For comparison, Boycoff's recent work, which deals with primarily with the extent of climate change coverage by various media outlets around the world, is available here and in the lecture below.

Thursday, November 3, 2011

Human agency and the Euro crisis

Social systems, unlike natural systems, involve human agents who act with particular intentions. The current Euro drama illustrates this nicely. Paul Mason's 'tankist view of the Euro crisis' uses a brilliant physical analogy to clearly explain the deal that was struck a week ago:
In search of a metaphor in this crisis, I repeatedly come back to tank armour. An ultra-modern tank is almost impossible to kill because it is covered with a mixture of ceramic, textile and metal plating that is designed to disperse the incoming energy of an anti-tank projectile: laterally.
After it's done its job the armour does not look pretty, but it works - as long as you don't get hit again.

For all the criticism of the eurozone - the greyness of the political elite, the indecision, the bunga bunga etc - their strategy is not just "kicking the can down the road". It is about dispersing the energy of the debt explosion. For velocity itself is important in the kind of collision we are talking about: over-accumulated debt impacting on real world growth. If you can slow it down, a debt explosion looks like just a long, dreary recession as people pay down their borrowings.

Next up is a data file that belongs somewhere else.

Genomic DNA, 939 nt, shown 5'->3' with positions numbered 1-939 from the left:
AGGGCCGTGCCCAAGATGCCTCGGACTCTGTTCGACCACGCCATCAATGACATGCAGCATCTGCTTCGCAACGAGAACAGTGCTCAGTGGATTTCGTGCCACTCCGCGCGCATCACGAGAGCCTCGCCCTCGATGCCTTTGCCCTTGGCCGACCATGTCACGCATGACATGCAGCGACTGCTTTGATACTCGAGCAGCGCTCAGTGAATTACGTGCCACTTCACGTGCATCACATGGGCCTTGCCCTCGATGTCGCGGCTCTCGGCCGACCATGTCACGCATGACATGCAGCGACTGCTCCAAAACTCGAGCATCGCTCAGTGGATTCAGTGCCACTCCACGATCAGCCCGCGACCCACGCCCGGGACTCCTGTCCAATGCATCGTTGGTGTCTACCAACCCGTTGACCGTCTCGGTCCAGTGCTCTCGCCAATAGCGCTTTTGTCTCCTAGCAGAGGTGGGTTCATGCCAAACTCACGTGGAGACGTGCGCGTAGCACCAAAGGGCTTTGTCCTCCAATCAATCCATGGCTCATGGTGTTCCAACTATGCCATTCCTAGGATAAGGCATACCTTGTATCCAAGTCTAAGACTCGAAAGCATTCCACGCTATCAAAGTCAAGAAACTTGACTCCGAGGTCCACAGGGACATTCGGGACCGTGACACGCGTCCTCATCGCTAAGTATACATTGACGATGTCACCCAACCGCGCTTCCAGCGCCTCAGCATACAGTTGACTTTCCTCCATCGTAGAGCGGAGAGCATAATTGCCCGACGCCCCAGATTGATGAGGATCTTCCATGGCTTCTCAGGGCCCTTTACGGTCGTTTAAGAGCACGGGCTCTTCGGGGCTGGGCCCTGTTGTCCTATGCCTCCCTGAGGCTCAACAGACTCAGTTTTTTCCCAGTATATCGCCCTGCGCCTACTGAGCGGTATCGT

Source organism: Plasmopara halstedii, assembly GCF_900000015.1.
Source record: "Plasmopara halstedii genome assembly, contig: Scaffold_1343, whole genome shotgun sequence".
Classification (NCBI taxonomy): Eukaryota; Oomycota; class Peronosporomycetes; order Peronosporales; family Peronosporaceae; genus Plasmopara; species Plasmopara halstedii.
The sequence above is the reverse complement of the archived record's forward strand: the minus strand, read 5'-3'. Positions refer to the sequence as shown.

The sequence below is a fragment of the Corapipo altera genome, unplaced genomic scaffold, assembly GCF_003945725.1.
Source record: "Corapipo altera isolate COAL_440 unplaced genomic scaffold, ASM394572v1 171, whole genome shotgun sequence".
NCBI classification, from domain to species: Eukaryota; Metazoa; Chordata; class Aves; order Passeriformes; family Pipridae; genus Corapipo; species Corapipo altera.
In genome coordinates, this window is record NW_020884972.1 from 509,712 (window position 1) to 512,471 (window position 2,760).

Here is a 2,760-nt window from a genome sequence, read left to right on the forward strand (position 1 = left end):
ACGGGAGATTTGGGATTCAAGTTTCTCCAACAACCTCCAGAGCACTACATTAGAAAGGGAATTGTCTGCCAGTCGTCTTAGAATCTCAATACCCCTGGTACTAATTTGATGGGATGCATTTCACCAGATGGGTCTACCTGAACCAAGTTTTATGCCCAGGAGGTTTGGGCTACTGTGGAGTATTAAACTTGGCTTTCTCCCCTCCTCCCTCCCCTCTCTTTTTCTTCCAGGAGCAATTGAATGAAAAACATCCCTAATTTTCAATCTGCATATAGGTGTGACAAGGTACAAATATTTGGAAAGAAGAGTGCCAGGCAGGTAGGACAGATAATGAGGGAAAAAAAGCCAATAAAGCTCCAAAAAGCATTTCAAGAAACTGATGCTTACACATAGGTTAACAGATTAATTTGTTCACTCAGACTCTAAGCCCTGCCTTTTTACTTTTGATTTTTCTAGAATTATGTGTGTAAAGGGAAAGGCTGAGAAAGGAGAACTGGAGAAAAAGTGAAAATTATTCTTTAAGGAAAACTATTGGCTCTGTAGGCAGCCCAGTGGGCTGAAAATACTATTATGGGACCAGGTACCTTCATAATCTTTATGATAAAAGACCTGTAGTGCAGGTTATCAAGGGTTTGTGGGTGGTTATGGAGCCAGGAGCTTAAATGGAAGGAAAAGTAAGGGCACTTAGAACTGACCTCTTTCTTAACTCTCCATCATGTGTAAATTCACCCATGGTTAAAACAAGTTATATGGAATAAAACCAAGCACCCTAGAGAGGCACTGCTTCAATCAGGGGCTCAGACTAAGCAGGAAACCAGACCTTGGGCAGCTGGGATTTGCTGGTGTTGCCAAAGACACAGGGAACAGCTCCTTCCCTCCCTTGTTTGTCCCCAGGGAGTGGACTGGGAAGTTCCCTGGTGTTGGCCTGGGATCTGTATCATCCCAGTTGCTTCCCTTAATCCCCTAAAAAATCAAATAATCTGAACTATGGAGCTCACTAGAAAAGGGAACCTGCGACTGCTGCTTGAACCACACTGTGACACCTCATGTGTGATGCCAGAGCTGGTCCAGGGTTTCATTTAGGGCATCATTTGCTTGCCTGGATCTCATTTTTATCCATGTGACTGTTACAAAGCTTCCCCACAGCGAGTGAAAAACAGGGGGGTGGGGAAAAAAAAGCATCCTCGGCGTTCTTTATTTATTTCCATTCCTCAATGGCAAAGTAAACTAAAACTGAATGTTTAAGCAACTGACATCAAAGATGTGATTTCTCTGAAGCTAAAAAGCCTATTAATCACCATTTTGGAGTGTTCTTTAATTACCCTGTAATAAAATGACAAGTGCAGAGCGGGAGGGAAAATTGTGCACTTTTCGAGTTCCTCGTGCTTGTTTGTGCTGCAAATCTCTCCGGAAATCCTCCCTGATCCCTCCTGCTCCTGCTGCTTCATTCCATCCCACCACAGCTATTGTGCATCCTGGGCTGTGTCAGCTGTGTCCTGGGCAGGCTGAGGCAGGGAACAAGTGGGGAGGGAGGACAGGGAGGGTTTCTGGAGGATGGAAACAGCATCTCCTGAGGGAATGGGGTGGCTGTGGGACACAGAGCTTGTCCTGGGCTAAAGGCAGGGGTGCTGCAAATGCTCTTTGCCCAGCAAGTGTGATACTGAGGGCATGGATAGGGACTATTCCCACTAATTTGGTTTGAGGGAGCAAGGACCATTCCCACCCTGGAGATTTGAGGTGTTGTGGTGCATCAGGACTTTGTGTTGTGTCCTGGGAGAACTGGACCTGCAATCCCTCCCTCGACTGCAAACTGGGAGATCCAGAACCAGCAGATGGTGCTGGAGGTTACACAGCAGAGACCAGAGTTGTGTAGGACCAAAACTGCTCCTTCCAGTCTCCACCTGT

Now to the design of the armour: the complex system being - I will not say designed, but improvised - is composed of layers.

Layer one is the Greek debt write-off. This disperses the stress away from the Greek treasury - which can no longer control its ballooning deficits - and into the EU banking system. ....

The second layer of armour is the 108bn euro bank recapitalisation programme: money from states, Far Eastern investors and the EFSF bailout fund (see below) will be used to shore up the balance sheets of the affected banks. To visualise this, again, imagine a uranium dart hitting a surface that spreads the impact - in this case across a complex fabric of financial entities stretching from Dubai to Shanghai. ...

The deepest layer of armour Europe is trying to clad itself with is the EFSF. There is 726bn euros of taxpayers money committed, which translates into 440bn euros lendable. What they are trying to do is turn that into 1.4tn euros lendable - and the Brits want even larger - by getting, again, global lenders - including China, Brazil, the IMF and Middle East Money - to lend against the 440bn: once again spreading the impact laterally. ...

At each level then, the EU response consists in taking a concentrated impact and spreading it out - across Europe, across the world, and over time.

Given that the post was written a couple days before Greece's decision to hold a referendum on the European Union aid package intended to resolve the country's debt crisis (a decision that has now been withdrawn), Mason was prescient in his observation on the limits of his physical analogy.
However, in economics as opposed to inert matter, there is the problem of people not wanting to take the hit. Right now nobody wants to admit they are even putting themselves in line to take the hit: the German parliament, the kebab-shop phobic Italian right, the IMF, the Greek people. Everybody wants someone else to take the hit.